The need to help others sometimes runs bone-deep. At least, that’s how one could describe 2nd Lieutenant Ashlyn Zurek, of the 7th Force Support Squadron based at Dyess Air Force Base, Tex., who donated her bone marrow to save the life of a stranger in 2019.

“They were … calling me their superhero, which seems like an exaggeration to me,” said Zurek about the recipient in a recent press release. “For me, it was doing something that anybody else would hopefully do in my position.”

For Zurek, it all started five years ago when her three-year-old cousin, Benaiah, was diagnosed with leukemia. 

“We were all fearing the worst and didn’t quite know what to expect in the coming months,” Zurek recalled.

The diagnosis motivated Zurek to sign up with a DoD-affiliated organization called Salute to Life, which matches bone marrow transplant donors with recipients. According to the Mayo Clinic, the procedure — also called a stem cell transplant — infuses healthy blood-forming stem cells into the recipient’s body to replace their damaged or diseased bone marrow.

A bone marrow transplant can be a life-saver, but it’s no easy task: it requires finding a suitable genetic match between recipient and donor, which is difficult to pull off even among family members. It’s even more difficult for people of color or anyone with a diverse family tree to find an exact match, according to the Memorial Sloan Kettering Cancer Center and Southern California Public Radio.

Zurek signed up, took a mouth swab, and then went home. As the years passed, she forgot all about it. During that time, she became a public affairs journeyman at Pease Air National Guard Base, New Hampshire.

Zurek was working at a restaurant in 2019 when she got a call saying she was a possible match. Still, it took several more months of screening and testing before she got an email in September 2019, telling her she had finally matched.

“It felt like I had more blood drawn in three months than I have in my entire life,” Zurek said.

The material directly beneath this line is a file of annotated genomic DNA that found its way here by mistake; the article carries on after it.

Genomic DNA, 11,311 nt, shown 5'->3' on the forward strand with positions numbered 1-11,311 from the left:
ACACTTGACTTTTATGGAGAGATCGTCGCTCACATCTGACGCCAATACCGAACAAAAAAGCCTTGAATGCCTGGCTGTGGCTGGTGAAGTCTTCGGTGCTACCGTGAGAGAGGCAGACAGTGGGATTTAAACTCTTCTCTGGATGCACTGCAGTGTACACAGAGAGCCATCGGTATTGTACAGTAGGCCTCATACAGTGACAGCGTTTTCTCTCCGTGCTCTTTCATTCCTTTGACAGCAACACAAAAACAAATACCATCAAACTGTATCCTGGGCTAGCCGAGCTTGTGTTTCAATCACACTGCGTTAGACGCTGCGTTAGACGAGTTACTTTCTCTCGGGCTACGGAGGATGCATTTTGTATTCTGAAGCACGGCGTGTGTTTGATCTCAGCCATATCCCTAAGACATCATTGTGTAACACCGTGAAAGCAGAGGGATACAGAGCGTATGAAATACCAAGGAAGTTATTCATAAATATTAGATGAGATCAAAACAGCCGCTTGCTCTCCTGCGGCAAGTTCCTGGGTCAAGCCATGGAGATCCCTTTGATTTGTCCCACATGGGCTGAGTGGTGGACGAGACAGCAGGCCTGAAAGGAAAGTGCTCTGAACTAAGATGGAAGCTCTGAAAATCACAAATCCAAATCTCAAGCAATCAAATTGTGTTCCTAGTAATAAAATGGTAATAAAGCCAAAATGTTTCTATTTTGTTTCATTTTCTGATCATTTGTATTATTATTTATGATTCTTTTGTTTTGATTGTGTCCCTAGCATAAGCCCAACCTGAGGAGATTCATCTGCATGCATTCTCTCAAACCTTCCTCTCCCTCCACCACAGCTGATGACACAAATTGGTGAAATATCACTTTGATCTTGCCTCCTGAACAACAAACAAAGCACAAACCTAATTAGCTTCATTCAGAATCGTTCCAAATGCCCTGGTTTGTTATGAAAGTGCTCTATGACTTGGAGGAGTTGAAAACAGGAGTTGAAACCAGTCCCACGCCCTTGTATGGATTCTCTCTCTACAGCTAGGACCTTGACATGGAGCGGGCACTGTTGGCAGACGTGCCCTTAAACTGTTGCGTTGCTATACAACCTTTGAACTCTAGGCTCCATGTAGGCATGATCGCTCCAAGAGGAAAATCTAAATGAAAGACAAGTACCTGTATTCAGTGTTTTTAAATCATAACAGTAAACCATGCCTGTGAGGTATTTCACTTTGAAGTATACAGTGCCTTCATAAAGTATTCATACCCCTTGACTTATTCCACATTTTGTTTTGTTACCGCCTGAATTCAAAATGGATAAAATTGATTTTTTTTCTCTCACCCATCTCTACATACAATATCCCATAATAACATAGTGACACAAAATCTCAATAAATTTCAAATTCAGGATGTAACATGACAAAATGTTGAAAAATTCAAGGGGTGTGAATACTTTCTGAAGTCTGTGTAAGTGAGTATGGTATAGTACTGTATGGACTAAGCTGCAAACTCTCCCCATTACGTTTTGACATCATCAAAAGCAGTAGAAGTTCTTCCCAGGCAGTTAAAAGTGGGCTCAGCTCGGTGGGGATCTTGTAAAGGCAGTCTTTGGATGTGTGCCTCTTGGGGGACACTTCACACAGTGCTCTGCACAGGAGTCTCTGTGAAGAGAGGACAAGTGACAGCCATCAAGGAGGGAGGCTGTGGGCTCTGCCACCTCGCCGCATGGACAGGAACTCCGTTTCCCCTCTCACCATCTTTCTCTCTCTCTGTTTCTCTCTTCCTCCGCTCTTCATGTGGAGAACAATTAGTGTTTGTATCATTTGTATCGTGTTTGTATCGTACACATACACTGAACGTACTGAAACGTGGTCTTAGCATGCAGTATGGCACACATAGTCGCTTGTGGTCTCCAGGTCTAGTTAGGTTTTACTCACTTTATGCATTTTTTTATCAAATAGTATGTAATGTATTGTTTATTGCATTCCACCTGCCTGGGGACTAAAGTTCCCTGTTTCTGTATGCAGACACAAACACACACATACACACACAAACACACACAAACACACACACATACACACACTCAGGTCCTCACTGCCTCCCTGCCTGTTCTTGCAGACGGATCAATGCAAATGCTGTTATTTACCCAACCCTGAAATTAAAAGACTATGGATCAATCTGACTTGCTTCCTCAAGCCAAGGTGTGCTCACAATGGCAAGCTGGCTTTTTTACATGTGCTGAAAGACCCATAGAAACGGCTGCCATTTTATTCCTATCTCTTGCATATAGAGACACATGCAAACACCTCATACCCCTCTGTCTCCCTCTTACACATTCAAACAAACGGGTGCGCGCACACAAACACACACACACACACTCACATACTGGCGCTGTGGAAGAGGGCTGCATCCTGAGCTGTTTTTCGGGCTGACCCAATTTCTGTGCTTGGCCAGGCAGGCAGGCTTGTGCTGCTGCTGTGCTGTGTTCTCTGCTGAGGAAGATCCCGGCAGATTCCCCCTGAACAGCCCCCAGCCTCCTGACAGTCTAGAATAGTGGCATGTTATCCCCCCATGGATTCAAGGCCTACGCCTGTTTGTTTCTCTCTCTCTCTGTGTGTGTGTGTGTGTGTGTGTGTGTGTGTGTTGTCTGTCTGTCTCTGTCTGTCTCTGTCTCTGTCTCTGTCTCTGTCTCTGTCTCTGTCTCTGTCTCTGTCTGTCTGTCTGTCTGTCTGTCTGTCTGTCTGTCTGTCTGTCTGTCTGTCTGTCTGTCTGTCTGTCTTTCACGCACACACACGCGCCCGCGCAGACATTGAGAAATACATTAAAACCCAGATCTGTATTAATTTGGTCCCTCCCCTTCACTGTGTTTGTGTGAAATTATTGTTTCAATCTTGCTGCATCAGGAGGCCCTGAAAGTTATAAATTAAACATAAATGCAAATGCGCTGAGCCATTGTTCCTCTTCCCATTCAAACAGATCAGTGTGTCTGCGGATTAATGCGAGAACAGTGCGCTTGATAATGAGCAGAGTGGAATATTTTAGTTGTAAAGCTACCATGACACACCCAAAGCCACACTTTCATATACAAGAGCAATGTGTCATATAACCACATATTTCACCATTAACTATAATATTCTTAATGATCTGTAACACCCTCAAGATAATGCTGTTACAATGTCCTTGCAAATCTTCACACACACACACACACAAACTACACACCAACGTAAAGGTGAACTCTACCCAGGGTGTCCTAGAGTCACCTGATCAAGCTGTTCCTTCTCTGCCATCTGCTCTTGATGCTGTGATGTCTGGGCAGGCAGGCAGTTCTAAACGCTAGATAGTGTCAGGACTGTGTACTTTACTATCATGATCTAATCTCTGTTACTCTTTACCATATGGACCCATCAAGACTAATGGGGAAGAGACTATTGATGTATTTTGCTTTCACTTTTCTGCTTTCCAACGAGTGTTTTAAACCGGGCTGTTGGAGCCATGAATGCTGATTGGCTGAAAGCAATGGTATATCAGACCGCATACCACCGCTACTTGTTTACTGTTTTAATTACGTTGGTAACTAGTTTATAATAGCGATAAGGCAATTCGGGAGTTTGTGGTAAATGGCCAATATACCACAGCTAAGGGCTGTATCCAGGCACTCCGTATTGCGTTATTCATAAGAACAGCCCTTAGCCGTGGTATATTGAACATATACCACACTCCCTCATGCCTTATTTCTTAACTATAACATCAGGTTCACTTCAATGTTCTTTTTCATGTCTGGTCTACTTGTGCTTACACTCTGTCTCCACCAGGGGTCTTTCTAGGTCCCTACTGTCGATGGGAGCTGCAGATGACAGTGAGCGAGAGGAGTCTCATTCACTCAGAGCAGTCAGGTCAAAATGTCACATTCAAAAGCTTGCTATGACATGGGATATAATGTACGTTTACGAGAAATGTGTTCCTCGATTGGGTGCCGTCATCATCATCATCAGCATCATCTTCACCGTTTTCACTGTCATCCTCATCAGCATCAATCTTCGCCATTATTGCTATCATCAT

The donation process can be quite painful. Donors receive injections of Filgrastim twice a day, which increases their number of stem cells and amount of bone marrow, but also leads to bone pain. Still, Zurek said it was a small price to pay to help out the recipient.

“I’m a healthy, young, fit person, so going through a couple of days of discomfort was so minuscule in comparison to giving someone a second chance at life,” Zurek said.

After Zurek got the injections, she flew to Philadelphia to complete the bone barrow donation. A year passed, and Salute to Life contacted her to ask if she would like to meet the anonymous recipient. Zurek said yes and she enjoyed meeting Henry, the recipient, and his family. She especially appreciated an odd side effect of bone marrow transplants, which is that the recipient starts to produce the donor’s DNA in their blood cells.

“It’s incredible to be able to say that I have a cellular twin out there and that I have friends for life,” Zurek said. “As a kid, I always wanted a twin, now I finally have one!”

Overall, the experience opened the airman’s eyes about how profound an impact a bone marrow transplant can have on someone. Zurek was just glad she could help.

“I felt like in a small way I was doing my part to help humanity,” Zurek said. “I was also excited to see members registering because this organization saves lives. Who doesn’t want to save lives?”

Featured photo: 2nd Lieutenant Ashlyn Zurek, 7th Force Support Squadron career development officer in charge, holds a bag of her bone marrow before donating it at the Philadelphia branch of the Cancer Treatment Center of America in Sept. 2019. (Courtesy photo)

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